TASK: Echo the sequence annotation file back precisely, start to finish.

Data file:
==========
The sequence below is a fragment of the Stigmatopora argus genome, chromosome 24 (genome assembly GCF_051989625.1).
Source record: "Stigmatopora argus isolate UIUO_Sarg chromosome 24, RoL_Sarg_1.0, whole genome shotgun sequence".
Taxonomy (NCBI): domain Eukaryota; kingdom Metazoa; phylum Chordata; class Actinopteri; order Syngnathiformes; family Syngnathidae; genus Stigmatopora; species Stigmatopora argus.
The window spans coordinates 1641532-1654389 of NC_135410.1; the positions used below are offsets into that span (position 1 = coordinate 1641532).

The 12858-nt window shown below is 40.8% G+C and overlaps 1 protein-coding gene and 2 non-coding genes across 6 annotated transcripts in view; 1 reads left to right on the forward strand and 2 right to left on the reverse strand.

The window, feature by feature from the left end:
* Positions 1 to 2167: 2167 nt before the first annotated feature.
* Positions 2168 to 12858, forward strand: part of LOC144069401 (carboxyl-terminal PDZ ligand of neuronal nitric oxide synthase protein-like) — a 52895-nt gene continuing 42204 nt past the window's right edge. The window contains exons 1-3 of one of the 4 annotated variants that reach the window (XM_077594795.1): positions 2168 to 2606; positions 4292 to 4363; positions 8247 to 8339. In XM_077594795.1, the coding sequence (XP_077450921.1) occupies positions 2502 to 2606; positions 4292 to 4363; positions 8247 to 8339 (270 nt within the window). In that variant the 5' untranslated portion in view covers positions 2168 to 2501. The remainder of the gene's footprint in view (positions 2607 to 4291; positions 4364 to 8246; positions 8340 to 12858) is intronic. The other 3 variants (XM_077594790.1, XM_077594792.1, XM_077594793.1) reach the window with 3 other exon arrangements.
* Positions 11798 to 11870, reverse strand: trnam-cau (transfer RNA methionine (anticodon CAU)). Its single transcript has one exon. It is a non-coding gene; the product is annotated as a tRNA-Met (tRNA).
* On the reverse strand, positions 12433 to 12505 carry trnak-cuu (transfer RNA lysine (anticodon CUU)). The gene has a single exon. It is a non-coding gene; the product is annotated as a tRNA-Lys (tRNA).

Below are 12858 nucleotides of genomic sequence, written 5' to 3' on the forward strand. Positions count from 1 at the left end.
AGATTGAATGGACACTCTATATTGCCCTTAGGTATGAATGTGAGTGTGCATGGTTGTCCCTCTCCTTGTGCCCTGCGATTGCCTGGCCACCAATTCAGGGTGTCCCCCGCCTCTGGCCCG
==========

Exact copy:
The sequence below is a fragment of the Stigmatopora argus genome, chromosome 24 (genome assembly GCF_051989625.1).
Source record: "Stigmatopora argus isolate UIUO_Sarg chromosome 24, RoL_Sarg_1.0, whole genome shotgun sequence".
Taxonomy (NCBI): domain Eukaryota; kingdom Metazoa; phylum Chordata; class Actinopteri; order Syngnathiformes; family Syngnathidae; genus Stigmatopora; species Stigmatopora argus.
The window spans coordinates 1641532-1654389 of NC_135410.1; the positions used below are offsets into that span (position 1 = coordinate 1641532).

The 12858-nt window shown below is 40.8% G+C and overlaps 1 protein-coding gene and 2 non-coding genes across 6 annotated transcripts in view; 1 reads left to right on the forward strand and 2 right to left on the reverse strand.

The window, feature by feature from the left end:
* Positions 1 to 2167: 2167 nt before the first annotated feature.
* Positions 2168 to 12858, forward strand: part of LOC144069401 (carboxyl-terminal PDZ ligand of neuronal nitric oxide synthase protein-like) — a 52895-nt gene continuing 42204 nt past the window's right edge. The window contains exons 1-3 of one of the 4 annotated variants that reach the window (XM_077594795.1): positions 2168 to 2606; positions 4292 to 4363; positions 8247 to 8339. In XM_077594795.1, the coding sequence (XP_077450921.1) occupies positions 2502 to 2606; positions 4292 to 4363; positions 8247 to 8339 (270 nt within the window). In that variant the 5' untranslated portion in view covers positions 2168 to 2501. The remainder of the gene's footprint in view (positions 2607 to 4291; positions 4364 to 8246; positions 8340 to 12858) is intronic. The other 3 variants (XM_077594790.1, XM_077594792.1, XM_077594793.1) reach the window with 3 other exon arrangements.
* Positions 11798 to 11870, reverse strand: trnam-cau (transfer RNA methionine (anticodon CAU)). Its single transcript has one exon. It is a non-coding gene; the product is annotated as a tRNA-Met (tRNA).
* On the reverse strand, positions 12433 to 12505 carry trnak-cuu (transfer RNA lysine (anticodon CUU)). The gene has a single exon. It is a non-coding gene; the product is annotated as a tRNA-Lys (tRNA).

Below are 12858 nucleotides of genomic sequence, written 5' to 3' on the forward strand. Positions count from 1 at the left end.
AGATTGAATGGACACTCTATATTGCCCTTAGGTATGAATGTGAGTGTGCATGGTTGTCCCTCTCCTTGTGCCCTGCGATTGCCTGGCCACCAATTCAGGGTGTCCCCCGCCTCTGGCCCG